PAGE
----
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Germans fear new ID cards

Germany has introduced electronic identity cards that store personal data on microchips, raising fears over data protection in a country especially wary of surveillance due to its Nazi and Stasi past.

BERLIN – Germany has introduced electronic identity cards that store personal data on microchips, raising fears over data protection in a country especially wary of surveillance due to its Nazi and Stasi past.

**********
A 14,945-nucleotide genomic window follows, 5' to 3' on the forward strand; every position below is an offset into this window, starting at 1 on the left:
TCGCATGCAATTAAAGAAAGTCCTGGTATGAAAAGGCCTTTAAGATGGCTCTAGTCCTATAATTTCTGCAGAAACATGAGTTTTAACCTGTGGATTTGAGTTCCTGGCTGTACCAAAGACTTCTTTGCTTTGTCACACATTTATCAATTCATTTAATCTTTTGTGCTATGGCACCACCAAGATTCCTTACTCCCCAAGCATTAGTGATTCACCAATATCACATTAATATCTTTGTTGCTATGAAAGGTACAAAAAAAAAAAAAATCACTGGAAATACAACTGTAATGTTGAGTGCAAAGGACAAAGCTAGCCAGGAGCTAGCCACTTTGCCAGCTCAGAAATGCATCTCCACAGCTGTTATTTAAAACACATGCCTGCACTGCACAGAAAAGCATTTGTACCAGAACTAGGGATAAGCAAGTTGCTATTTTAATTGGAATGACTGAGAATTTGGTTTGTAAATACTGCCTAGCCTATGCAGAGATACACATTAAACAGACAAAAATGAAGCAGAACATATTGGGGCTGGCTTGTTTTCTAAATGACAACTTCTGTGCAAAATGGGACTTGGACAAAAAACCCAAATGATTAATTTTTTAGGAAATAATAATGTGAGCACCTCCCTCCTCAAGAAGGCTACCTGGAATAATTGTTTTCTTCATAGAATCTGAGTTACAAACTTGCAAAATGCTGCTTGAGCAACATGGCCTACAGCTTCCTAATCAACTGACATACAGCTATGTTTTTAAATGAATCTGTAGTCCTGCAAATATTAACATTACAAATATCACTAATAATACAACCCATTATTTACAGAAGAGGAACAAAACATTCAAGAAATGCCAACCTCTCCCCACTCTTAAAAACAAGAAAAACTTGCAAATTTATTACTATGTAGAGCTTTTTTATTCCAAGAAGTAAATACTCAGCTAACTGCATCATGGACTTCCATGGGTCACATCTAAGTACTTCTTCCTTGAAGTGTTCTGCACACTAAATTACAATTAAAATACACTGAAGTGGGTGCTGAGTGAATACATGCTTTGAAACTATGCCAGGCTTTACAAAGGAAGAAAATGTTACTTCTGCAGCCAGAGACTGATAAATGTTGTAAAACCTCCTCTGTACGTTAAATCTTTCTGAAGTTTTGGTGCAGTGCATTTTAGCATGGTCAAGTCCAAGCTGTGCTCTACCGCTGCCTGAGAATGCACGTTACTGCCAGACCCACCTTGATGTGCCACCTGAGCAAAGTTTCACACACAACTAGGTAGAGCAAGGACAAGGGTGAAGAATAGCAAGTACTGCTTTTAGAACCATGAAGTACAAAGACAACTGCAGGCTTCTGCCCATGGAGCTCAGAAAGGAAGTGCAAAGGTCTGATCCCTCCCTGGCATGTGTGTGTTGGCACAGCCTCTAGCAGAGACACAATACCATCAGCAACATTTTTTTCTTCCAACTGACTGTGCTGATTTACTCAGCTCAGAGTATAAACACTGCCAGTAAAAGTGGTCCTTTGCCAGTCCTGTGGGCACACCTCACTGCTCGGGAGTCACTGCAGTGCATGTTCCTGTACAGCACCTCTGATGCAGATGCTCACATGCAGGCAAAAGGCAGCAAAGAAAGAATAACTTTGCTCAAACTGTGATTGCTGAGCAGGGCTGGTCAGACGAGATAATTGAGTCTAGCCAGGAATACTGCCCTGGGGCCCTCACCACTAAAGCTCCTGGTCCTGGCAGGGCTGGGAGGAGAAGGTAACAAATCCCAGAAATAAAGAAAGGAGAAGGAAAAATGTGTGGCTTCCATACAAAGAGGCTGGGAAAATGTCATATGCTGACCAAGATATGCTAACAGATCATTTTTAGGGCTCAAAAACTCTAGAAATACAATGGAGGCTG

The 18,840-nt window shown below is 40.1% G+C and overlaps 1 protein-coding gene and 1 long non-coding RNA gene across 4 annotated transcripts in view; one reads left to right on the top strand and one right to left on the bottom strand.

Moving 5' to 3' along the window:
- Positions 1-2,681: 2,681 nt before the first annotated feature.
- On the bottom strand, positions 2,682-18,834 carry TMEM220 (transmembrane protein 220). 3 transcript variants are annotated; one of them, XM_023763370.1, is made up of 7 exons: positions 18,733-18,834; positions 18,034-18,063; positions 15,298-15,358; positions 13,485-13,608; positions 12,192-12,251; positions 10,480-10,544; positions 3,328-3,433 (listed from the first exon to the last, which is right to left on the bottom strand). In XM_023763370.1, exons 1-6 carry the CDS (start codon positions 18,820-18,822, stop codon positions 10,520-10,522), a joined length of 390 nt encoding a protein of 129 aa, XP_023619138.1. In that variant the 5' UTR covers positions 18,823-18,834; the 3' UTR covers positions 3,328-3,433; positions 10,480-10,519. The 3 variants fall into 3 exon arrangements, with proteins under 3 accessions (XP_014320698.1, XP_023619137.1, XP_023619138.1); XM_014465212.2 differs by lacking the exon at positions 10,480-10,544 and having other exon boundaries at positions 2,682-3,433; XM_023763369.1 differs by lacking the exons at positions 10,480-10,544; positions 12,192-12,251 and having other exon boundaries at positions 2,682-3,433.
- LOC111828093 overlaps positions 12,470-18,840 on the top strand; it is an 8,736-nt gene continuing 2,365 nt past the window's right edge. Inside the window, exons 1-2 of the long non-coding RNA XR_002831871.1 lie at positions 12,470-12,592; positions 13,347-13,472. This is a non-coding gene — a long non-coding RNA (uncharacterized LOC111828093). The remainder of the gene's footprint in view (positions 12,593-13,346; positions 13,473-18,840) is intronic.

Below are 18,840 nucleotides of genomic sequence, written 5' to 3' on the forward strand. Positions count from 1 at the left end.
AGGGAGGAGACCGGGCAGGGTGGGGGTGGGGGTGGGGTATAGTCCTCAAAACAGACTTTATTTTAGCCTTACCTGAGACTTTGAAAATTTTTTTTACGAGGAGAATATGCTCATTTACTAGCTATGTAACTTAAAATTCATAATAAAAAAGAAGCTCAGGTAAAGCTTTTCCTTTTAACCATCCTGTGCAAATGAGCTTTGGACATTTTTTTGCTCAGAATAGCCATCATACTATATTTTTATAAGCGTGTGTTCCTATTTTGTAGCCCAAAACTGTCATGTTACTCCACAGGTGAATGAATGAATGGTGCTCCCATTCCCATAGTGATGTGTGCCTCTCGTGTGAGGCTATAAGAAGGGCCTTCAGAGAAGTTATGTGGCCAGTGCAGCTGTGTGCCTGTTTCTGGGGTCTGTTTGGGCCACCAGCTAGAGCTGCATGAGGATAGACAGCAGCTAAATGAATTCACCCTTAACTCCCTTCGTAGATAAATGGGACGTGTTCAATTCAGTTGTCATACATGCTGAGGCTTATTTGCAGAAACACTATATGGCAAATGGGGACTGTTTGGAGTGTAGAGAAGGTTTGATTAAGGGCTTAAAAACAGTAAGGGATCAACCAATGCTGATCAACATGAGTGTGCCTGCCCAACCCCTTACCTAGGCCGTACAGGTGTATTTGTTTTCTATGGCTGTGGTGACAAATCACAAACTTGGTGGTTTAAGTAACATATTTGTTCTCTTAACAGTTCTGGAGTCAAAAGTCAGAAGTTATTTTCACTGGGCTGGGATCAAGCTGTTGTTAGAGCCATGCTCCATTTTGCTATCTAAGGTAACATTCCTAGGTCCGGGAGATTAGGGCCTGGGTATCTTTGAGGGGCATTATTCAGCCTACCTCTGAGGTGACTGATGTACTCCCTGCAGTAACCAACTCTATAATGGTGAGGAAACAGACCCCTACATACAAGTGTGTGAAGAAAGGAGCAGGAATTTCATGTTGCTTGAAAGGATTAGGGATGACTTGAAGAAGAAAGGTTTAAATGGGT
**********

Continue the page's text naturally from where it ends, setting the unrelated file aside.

The so-called eIDs enable owners to identify themselves online and sign documents with an electronic signature, which the government says should “increase the safety and convenience of e-business and e-commerce.”

Yet many Germans fear the eIDs — which store the owner’s date and place of birth, address and biometric photo, with fingerprints voluntary — could expose them to data theft.

 
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